Inuit and Fashions

The Inuit of the Canadian north are one tough race of people. Living in an environment that can reach the maximum coldness of -65 degrees Celsius with the wind chill factor.

During the years before the arrival of explorers, the Hudson Bay Company, RCMP and the missionaries, all clothing the Inuit wore were made of fur. After all that’s all that was available at the time.

Even the sewing equipment were made from animal bones and skins. Inuit women designed the amauti which is so practical in the north. When you amaq the child, the child is still touching you while you are free to do what ever you have to do that day. This is the true beauty of the amauti. The one carrying the child feels like the child weighs less in the amauti, if the amauti is made properly.

Well fitting clothes were acquired from early teaching from mother to daughter usually starting around the age of three.

Custom fitting has been a long tradition of the Inuit. It has always been important so no cold air creeps through anywhere. In mid-winter the only skin that should be exposed is your face.

For this reason Inuit clothing had to be made just the right size. If too tight there was tendency to get cold fast as one needs good flow of blood while clothing too big has the same consequence, but this time from the cold air having room to creep in.

The caribou skin was used for amauti and it usually takes two hides. The caribou skin pants for a woman take one hide and the legs of the caribou are made into foot wear and mitts, as the legs are more water resistant.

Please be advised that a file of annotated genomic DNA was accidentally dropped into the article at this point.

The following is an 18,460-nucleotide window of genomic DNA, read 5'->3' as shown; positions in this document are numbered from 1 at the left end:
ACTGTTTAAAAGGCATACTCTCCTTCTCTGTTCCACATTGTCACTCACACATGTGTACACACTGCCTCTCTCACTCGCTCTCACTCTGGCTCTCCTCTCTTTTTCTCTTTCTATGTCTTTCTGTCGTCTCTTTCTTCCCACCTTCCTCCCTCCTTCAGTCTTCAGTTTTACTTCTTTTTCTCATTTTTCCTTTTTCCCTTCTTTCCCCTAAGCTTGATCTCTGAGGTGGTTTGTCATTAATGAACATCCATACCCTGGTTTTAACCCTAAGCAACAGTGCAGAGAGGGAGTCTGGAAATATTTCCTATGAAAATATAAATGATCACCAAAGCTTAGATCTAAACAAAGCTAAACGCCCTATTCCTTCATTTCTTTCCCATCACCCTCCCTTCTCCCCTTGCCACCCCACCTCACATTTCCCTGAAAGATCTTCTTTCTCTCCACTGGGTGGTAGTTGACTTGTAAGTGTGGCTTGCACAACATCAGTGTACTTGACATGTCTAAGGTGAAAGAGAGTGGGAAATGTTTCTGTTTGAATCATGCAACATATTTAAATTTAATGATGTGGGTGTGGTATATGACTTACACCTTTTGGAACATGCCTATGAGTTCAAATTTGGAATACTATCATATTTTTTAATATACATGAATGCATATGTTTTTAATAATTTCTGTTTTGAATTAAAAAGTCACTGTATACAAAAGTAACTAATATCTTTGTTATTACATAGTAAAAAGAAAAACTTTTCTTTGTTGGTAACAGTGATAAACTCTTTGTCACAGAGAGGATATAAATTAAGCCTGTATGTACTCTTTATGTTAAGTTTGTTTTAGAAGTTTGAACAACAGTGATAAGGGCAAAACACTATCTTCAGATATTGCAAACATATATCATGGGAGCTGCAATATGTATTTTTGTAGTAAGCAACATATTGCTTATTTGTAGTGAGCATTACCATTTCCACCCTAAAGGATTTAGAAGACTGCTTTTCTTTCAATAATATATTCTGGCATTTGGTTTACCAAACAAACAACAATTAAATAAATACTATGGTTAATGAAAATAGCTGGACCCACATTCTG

Caribou to be used for clothing is hunted only in the early fall, in the Kivalliq Region that is usually the end of August into the early part of September.

Why at this time only, because it is very important to have the right thickness or thinness. At this time of season the caribou`s hair is done shedding and only good strong hair remains, ensuring warmth and duration.

The caribou played an important role in our lives. The meat, stomach, brain, tongue, liver, kidneys Are eaten while the back muscles are made into sinew threads.

In the winter everyone is wearing two layer caribou clothing. The footwear if sealskin. The sealskin boots are water proof. It`s all in the stitching and the type if thread used.

The sealskin becomes many things for the Inuit. Inuit had tent made from seal and caribou skins. I myself don`t recall seeing one, though the qarmaq (sod house) my dad Marc Tungilik built, has it`s foundation of rocks still standing at Piqsimaniq, a place now a national park in Canada, called Ukkusiksalik National Park of Canada.

The whole family wore sealskin kammiit. The dog`s carrying cases and blubber storage cases were made of sealskin. The man besides his kammiit had a rain coat, mitts and pants of sealskins. The man wore out his kammiit the fastest from hunting by walking in the summertime and generally from never stopping until bed time.

The women and children wore the soles out too as all children were expected and encouraged to play outdoors daily.

The woman wears hers out from constant walking as well. Fetching water is a daily chore. Most Inuit are coastal people so we had a tendency to tent close to the sea for easy access to boating.

The baby`s had is made from caribou skin. when a child is big enough to be clothed, they are dressed in fawn, two layers in a jump suit. Thee are from neck to toes, as the socks are attached to the jump suit.

The Inuit in those days used bearded seal skin for the sole of the kamik.

Today in this material world, our fashions have evolved with time. We sew mostly fabric clothing.

Theresie Tungilik